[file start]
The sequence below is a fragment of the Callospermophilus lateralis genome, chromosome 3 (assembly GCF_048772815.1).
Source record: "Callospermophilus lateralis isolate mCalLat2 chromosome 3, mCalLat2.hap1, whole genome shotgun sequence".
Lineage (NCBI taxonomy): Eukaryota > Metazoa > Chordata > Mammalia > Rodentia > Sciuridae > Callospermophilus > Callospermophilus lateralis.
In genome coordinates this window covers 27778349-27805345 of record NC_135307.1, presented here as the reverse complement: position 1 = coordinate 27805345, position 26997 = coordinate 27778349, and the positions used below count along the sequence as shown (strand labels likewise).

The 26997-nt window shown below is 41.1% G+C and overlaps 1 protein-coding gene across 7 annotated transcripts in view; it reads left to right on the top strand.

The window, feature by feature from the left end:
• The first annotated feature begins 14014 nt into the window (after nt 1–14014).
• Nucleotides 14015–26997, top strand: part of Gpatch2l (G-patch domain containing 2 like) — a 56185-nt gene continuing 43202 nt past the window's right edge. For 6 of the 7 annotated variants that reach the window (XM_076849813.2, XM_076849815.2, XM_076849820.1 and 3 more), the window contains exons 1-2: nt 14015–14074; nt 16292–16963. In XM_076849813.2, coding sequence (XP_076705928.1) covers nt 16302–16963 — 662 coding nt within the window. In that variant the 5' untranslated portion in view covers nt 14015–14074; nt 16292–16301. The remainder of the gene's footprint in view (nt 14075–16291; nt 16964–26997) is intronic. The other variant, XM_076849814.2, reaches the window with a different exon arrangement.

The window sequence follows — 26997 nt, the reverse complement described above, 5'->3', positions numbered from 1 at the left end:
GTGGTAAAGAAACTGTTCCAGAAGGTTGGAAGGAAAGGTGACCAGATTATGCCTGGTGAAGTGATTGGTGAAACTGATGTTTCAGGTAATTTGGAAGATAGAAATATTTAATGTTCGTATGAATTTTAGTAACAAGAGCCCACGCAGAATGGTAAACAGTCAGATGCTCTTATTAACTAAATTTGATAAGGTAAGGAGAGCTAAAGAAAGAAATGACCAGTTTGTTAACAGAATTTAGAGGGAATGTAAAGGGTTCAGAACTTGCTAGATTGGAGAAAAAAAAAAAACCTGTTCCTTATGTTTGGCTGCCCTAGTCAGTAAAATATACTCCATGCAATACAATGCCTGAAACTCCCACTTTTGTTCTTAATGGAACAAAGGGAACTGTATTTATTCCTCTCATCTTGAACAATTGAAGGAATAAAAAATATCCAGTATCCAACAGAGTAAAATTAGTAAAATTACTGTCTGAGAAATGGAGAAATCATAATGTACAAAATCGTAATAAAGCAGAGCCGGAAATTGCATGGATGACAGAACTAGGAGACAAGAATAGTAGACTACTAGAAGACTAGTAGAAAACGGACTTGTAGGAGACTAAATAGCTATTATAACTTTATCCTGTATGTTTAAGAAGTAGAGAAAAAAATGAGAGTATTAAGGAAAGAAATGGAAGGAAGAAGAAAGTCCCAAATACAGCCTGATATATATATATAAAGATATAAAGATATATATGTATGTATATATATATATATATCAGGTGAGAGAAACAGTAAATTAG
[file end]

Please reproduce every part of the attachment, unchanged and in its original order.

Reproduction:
The sequence below is a fragment of the Callospermophilus lateralis genome, chromosome 3 (assembly GCF_048772815.1).
Source record: "Callospermophilus lateralis isolate mCalLat2 chromosome 3, mCalLat2.hap1, whole genome shotgun sequence".
Lineage (NCBI taxonomy): Eukaryota > Metazoa > Chordata > Mammalia > Rodentia > Sciuridae > Callospermophilus > Callospermophilus lateralis.
In genome coordinates this window covers 27778349-27805345 of record NC_135307.1, presented here as the reverse complement: position 1 = coordinate 27805345, position 26997 = coordinate 27778349, and the positions used below count along the sequence as shown (strand labels likewise).

The 26997-nt window shown below is 41.1% G+C and overlaps 1 protein-coding gene across 7 annotated transcripts in view; it reads left to right on the top strand.

The window, feature by feature from the left end:
• The first annotated feature begins 14014 nt into the window (after nt 1–14014).
• Nucleotides 14015–26997, top strand: part of Gpatch2l (G-patch domain containing 2 like) — a 56185-nt gene continuing 43202 nt past the window's right edge. For 6 of the 7 annotated variants that reach the window (XM_076849813.2, XM_076849815.2, XM_076849820.1 and 3 more), the window contains exons 1-2: nt 14015–14074; nt 16292–16963. In XM_076849813.2, coding sequence (XP_076705928.1) covers nt 16302–16963 — 662 coding nt within the window. In that variant the 5' untranslated portion in view covers nt 14015–14074; nt 16292–16301. The remainder of the gene's footprint in view (nt 14075–16291; nt 16964–26997) is intronic. The other variant, XM_076849814.2, reaches the window with a different exon arrangement.

The window sequence follows — 26997 nt, the reverse complement described above, 5'->3', positions numbered from 1 at the left end:
GTGGTAAAGAAACTGTTCCAGAAGGTTGGAAGGAAAGGTGACCAGATTATGCCTGGTGAAGTGATTGGTGAAACTGATGTTTCAGGTAATTTGGAAGATAGAAATATTTAATGTTCGTATGAATTTTAGTAACAAGAGCCCACGCAGAATGGTAAACAGTCAGATGCTCTTATTAACTAAATTTGATAAGGTAAGGAGAGCTAAAGAAAGAAATGACCAGTTTGTTAACAGAATTTAGAGGGAATGTAAAGGGTTCAGAACTTGCTAGATTGGAGAAAAAAAAAAAACCTGTTCCTTATGTTTGGCTGCCCTAGTCAGTAAAATATACTCCATGCAATACAATGCCTGAAACTCCCACTTTTGTTCTTAATGGAACAAAGGGAACTGTATTTATTCCTCTCATCTTGAACAATTGAAGGAATAAAAAATATCCAGTATCCAACAGAGTAAAATTAGTAAAATTACTGTCTGAGAAATGGAGAAATCATAATGTACAAAATCGTAATAAAGCAGAGCCGGAAATTGCATGGATGACAGAACTAGGAGACAAGAATAGTAGACTACTAGAAGACTAGTAGAAAACGGACTTGTAGGAGACTAAATAGCTATTATAACTTTATCCTGTATGTTTAAGAAGTAGAGAAAAAAATGAGAGTATTAAGGAAAGAAATGGAAGGAAGAAGAAAGTCCCAAATACAGCCTGATATATATATATAAAGATATAAAGATATATATGTATGTATATATATATATATATCAGGTGAGAGAAACAGTAAATTAG